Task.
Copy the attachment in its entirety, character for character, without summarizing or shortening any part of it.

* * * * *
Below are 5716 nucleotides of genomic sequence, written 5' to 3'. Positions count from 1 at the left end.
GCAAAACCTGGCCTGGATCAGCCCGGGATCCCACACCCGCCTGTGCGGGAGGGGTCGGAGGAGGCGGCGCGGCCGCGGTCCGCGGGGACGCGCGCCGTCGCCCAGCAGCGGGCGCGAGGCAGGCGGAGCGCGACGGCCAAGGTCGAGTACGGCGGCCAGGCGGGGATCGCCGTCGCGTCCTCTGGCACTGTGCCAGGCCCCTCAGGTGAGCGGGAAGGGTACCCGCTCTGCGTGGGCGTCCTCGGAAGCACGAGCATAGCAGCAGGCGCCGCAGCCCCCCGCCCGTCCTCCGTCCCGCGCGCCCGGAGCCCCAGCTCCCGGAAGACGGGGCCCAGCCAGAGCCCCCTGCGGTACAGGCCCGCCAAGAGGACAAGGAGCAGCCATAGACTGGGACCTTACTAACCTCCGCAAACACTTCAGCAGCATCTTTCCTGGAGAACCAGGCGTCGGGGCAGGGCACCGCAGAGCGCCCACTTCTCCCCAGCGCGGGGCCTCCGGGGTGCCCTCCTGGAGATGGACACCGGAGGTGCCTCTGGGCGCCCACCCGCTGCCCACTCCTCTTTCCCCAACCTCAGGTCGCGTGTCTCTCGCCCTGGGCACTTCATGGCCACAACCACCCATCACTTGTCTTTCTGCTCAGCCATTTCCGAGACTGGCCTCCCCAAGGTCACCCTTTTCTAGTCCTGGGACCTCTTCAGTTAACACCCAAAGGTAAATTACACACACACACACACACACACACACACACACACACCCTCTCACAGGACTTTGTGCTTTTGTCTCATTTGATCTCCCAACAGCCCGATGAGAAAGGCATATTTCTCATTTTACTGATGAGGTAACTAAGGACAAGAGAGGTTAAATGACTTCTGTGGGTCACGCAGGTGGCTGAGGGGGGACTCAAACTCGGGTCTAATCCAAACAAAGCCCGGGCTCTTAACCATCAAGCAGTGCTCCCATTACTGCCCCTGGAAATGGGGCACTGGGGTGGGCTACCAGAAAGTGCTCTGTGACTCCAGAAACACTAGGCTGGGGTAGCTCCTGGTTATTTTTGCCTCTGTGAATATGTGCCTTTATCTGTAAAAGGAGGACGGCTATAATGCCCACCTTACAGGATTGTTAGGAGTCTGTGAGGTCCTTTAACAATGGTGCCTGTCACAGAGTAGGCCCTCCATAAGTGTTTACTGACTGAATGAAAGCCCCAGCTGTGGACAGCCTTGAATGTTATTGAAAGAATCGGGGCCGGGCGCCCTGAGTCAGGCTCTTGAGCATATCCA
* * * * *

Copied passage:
Below are 5716 nucleotides of genomic sequence, written 5' to 3'. Positions count from 1 at the left end.
GCAAAACCTGGCCTGGATCAGCCCGGGATCCCACACCCGCCTGTGCGGGAGGGGTCGGAGGAGGCGGCGCGGCCGCGGTCCGCGGGGACGCGCGCCGTCGCCCAGCAGCGGGCGCGAGGCAGGCGGAGCGCGACGGCCAAGGTCGAGTACGGCGGCCAGGCGGGGATCGCCGTCGCGTCCTCTGGCACTGTGCCAGGCCCCTCAGGTGAGCGGGAAGGGTACCCGCTCTGCGTGGGCGTCCTCGGAAGCACGAGCATAGCAGCAGGCGCCGCAGCCCCCCGCCCGTCCTCCGTCCCGCGCGCCCGGAGCCCCAGCTCCCGGAAGACGGGGCCCAGCCAGAGCCCCCTGCGGTACAGGCCCGCCAAGAGGACAAGGAGCAGCCATAGACTGGGACCTTACTAACCTCCGCAAACACTTCAGCAGCATCTTTCCTGGAGAACCAGGCGTCGGGGCAGGGCACCGCAGAGCGCCCACTTCTCCCCAGCGCGGGGCCTCCGGGGTGCCCTCCTGGAGATGGACACCGGAGGTGCCTCTGGGCGCCCACCCGCTGCCCACTCCTCTTTCCCCAACCTCAGGTCGCGTGTCTCTCGCCCTGGGCACTTCATGGCCACAACCACCCATCACTTGTCTTTCTGCTCAGCCATTTCCGAGACTGGCCTCCCCAAGGTCACCCTTTTCTAGTCCTGGGACCTCTTCAGTTAACACCCAAAGGTAAATTACACACACACACACACACACACACACACACACACACCCTCTCACAGGACTTTGTGCTTTTGTCTCATTTGATCTCCCAACAGCCCGATGAGAAAGGCATATTTCTCATTTTACTGATGAGGTAACTAAGGACAAGAGAGGTTAAATGACTTCTGTGGGTCACGCAGGTGGCTGAGGGGGGACTCAAACTCGGGTCTAATCCAAACAAAGCCCGGGCTCTTAACCATCAAGCAGTGCTCCCATTACTGCCCCTGGAAATGGGGCACTGGGGTGGGCTACCAGAAAGTGCTCTGTGACTCCAGAAACACTAGGCTGGGGTAGCTCCTGGTTATTTTTGCCTCTGTGAATATGTGCCTTTATCTGTAAAAGGAGGACGGCTATAATGCCCACCTTACAGGATTGTTAGGAGTCTGTGAGGTCCTTTAACAATGGTGCCTGTCACAGAGTAGGCCCTCCATAAGTGTTTACTGACTGAATGAAAGCCCCAGCTGTGGACAGCCTTGAATGTTATTGAAAGAATCGGGGCCGGGCGCCCTGAGTCAGGCTCTTGAGCATATCCA